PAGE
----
European Cities and Towns: 400-2000

European Cities and Towns: 400-2000

European Cities and Towns: 400-2000

European Cities and Towns: 400-2000

Synopsis

Since the Middle Ages Europe has been one of the most urbanized continents on the planet and Europe's cities have firmly stamped their imprint on the continent's economic, social, political, and cultural life.

This study of European cities and towns from the fall of the Roman Empire to the present day looks both at regional trends from across Europe and also at the widely differing fortunes of individual communities on the roller coaster of European urbanization. Taking a wide-angled view of the continent that embraces northern and eastern Europe as well as the city systems of the Mediterranean and western Europe, it addresses important debates ranging from the nature of urban survival in the post-Roman era to the position of the European city in a globalizing world.

The book is divided into three parts, dealing with the middle ages, the early modern period, and the nineteenth and twentieth centuries - with each part containing chapters on urban trends, the urban economy, social developments, cultural life and landscape, and governance. Throughout, the book addresses key questions such as the role of migration, including that of women and ethnic minorities; the functioning of competition and emulation between cities, as well as issues of inter-urban cooperation; the different ways civic leaders have sought to promote urban identity and visibility; the significance of urban autonomy in enabling cities to protect their interests against the state; and not least why European cities and towns over the period have been such pressure cookers for new ideas and creativity, whether economic, political, or cultural.

Excerpt

The idea for this book came from Peter Burke over a friendly lunch at Cambridge in the late 1990s, and I am grateful to Peter for his suggestion. But the gestation and orientation of this survey started rather earlier: in the collaboration with Peter Burke, Paul Slack, Penelope Corfield and others in the early 1970s in an Open University course on urban history which led to my first attempt to sketch out European trends in The Early Modern Town (1976); in my involvement with the Pre-Modern Towns Group (along with Peter Borsay, Caroline Barron and others) and the British Urban History Group (led by Jim Dyos and David Reeder) in the 1970s and 1980s when we explored together a widening arc of new themes and periods in urban history; and in my work at the Centre for Urban History, University of Leicester, where I was director between 1985 and 1999. Particularly valuable at that time was the cooperation with Herman Diederiks, Herman van der Wee, Walter Prevenier, Anngret Simms, Toshio Sakata, Adriaan Verhulst, and Bernard Lepetit which led to numerous conferences and publications on many aspects of European urban history. In the 1980s the first international workshops on urban history were held at the Maison des Sciences de l’Homme in Paris under the splendid leadership of Maurice Aymard; and 1989 saw the creation of the European Association for Urban History, whose biennial conferences, attended by many hundreds of scholars from all parts of Europe and beyond, provide an exciting forum for the latest research on many aspects of European urban history.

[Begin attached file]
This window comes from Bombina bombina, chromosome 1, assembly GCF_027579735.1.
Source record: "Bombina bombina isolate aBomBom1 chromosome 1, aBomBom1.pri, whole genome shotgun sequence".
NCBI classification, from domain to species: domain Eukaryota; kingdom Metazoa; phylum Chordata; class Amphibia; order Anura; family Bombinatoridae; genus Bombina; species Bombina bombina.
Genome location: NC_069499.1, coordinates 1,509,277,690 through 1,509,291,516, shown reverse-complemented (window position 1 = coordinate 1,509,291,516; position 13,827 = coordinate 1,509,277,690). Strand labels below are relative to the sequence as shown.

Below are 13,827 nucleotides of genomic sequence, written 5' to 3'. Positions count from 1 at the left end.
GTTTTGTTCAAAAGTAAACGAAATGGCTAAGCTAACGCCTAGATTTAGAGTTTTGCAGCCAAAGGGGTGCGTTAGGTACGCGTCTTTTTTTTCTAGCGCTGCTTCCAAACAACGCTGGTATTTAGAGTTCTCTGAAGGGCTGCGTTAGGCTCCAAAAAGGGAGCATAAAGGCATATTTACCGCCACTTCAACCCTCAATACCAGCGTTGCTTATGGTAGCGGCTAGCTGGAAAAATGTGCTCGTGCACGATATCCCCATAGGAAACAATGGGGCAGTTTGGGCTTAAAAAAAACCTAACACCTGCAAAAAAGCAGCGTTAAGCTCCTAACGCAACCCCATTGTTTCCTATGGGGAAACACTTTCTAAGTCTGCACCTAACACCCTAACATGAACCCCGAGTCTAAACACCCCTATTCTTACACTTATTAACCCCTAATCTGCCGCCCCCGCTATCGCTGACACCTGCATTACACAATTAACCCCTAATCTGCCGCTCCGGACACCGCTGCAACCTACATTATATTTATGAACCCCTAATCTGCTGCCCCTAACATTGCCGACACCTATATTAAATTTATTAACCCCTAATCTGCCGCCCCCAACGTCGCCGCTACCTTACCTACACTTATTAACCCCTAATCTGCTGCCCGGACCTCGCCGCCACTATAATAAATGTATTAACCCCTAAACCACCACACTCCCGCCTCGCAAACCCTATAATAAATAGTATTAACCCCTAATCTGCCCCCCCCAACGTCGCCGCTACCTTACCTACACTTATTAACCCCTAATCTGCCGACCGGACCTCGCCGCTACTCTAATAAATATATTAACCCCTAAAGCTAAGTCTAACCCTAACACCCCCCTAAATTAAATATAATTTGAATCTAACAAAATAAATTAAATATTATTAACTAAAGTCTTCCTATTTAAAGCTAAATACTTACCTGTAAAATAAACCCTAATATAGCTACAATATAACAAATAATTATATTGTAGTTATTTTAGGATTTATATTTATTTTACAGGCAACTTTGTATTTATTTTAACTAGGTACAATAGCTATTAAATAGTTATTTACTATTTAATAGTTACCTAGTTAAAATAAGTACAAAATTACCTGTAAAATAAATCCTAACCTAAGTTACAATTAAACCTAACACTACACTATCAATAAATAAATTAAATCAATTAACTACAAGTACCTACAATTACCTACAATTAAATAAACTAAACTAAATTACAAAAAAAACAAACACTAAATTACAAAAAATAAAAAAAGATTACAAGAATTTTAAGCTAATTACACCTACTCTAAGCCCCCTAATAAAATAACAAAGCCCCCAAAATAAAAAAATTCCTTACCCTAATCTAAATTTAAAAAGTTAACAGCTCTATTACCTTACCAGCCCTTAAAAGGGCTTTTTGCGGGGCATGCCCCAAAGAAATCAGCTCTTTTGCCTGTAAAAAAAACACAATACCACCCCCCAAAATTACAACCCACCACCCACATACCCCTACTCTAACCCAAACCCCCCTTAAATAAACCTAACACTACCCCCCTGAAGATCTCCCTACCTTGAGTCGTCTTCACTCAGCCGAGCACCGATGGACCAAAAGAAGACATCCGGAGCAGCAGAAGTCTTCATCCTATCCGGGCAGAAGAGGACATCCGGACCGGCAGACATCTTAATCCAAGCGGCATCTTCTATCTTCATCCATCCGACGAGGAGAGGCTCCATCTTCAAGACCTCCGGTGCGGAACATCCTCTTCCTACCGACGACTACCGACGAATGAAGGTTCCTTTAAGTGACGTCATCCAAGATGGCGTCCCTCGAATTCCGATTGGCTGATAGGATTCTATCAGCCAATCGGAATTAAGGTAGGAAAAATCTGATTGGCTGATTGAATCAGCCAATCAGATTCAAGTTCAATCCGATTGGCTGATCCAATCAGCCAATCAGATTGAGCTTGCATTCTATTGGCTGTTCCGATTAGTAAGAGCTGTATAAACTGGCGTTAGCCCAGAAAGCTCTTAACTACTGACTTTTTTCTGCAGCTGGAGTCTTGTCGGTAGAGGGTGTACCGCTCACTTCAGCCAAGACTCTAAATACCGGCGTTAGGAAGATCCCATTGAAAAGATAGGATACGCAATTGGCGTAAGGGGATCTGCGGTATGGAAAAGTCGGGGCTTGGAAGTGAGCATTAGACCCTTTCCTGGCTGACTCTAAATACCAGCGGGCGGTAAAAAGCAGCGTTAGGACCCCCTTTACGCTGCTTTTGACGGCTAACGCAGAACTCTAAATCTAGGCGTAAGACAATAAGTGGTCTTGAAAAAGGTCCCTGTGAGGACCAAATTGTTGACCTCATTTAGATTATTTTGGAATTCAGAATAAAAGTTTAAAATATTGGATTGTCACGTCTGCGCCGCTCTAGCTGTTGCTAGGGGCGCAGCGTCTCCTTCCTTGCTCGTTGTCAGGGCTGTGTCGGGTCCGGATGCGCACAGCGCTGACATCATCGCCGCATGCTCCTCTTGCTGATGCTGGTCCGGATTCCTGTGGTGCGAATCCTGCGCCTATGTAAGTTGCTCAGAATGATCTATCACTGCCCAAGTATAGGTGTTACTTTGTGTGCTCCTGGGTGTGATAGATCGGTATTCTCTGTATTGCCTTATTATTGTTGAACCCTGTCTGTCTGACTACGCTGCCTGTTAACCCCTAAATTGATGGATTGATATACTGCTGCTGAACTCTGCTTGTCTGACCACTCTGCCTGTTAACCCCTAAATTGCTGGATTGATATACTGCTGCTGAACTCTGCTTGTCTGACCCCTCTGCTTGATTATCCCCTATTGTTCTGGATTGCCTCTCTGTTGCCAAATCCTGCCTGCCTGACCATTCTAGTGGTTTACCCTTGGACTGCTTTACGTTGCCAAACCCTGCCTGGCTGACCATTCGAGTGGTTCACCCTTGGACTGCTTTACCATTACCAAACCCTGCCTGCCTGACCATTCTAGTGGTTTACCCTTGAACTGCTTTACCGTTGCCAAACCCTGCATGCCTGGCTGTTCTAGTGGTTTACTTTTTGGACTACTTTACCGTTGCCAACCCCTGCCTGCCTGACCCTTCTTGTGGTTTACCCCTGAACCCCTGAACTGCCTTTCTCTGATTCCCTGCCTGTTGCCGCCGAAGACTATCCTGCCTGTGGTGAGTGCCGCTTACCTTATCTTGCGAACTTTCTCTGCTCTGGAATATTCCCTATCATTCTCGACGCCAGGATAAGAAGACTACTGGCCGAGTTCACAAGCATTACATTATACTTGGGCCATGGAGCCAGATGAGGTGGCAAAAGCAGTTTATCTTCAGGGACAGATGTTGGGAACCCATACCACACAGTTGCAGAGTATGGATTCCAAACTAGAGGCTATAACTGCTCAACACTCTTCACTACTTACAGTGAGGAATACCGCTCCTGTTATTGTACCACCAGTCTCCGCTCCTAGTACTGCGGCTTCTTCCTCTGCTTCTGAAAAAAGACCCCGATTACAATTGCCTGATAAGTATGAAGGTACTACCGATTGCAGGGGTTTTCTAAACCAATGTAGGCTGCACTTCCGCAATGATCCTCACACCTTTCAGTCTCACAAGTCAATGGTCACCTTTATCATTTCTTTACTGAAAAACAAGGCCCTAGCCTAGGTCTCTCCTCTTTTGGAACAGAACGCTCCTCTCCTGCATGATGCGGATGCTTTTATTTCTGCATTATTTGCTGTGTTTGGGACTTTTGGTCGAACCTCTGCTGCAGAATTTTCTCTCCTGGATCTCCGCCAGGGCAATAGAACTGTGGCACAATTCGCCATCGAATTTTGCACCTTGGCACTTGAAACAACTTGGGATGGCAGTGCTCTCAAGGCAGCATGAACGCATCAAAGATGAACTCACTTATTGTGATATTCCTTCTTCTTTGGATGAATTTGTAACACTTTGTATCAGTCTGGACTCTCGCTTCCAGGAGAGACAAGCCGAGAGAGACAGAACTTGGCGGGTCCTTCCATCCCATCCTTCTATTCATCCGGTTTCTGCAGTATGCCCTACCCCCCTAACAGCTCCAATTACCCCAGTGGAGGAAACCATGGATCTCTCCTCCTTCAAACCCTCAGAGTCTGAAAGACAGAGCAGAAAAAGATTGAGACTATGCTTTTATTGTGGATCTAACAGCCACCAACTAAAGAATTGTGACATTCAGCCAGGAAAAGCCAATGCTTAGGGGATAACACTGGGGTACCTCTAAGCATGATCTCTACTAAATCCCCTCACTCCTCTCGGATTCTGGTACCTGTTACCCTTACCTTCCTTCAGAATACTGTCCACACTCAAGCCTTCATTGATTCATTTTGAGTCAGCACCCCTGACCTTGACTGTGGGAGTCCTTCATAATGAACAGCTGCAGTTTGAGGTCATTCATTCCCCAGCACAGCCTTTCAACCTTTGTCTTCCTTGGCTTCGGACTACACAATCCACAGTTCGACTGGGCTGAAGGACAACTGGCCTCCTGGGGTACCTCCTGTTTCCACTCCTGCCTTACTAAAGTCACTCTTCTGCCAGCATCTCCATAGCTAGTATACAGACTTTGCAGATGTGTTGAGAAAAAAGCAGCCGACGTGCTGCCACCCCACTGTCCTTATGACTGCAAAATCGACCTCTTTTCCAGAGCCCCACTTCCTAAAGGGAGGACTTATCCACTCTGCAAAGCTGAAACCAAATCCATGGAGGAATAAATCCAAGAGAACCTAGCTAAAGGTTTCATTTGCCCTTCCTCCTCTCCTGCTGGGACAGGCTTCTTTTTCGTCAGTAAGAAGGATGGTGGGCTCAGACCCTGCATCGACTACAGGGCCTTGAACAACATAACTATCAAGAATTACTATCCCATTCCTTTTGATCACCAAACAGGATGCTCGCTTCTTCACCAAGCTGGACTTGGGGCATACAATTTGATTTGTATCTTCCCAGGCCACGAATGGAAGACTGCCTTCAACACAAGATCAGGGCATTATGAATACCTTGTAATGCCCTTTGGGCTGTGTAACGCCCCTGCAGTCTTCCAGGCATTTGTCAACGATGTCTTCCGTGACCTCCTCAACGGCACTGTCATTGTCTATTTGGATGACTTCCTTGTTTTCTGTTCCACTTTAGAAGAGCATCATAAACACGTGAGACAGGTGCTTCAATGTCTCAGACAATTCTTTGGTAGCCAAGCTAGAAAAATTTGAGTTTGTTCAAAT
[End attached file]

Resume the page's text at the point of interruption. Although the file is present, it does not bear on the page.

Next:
This book is an attempt to summarize and provide a structure and argument for much of the comparative and interdisciplinary research on the European city since the Middle Ages that has appeared in recent decades. It examines urbanization trends and types of town as well as key economic, social, political, and cultural developments in European cities between about 400 and 2000. For strategic reasons the book is divided into three conventional parts: the first up to the end of the Middle Ages . . .

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